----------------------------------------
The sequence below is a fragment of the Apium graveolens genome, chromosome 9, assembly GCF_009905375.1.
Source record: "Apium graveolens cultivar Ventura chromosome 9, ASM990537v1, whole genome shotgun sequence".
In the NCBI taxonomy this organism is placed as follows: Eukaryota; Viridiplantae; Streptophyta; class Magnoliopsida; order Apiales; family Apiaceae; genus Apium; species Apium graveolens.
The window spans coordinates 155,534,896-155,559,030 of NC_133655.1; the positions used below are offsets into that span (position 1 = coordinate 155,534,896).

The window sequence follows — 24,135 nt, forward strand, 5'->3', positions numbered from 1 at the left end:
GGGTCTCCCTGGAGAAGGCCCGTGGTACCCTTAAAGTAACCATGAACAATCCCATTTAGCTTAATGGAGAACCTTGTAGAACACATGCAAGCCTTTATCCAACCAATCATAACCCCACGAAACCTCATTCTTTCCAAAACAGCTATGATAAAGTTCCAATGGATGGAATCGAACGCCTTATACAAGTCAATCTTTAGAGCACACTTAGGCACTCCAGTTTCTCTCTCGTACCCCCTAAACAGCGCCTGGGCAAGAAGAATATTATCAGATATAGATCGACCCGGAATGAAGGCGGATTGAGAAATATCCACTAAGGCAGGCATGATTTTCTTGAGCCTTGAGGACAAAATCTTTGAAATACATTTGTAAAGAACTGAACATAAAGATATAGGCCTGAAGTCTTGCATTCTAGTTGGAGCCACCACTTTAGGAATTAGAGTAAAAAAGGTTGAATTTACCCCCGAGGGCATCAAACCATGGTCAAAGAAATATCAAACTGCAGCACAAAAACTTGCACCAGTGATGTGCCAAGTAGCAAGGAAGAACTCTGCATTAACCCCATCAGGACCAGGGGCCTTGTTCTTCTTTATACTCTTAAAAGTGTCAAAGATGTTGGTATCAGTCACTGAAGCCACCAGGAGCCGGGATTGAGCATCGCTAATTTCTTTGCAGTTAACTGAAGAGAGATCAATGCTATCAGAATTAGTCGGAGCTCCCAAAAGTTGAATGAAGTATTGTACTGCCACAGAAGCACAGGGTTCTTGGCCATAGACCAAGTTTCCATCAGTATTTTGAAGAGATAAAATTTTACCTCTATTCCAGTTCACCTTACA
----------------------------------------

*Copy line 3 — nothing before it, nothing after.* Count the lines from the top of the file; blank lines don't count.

In the NCBI taxonomy this organism is placed as follows: Eukaryota; Viridiplantae; Streptophyta; class Magnoliopsida; order Apiales; family Apiaceae; genus Apium; species Apium graveolens.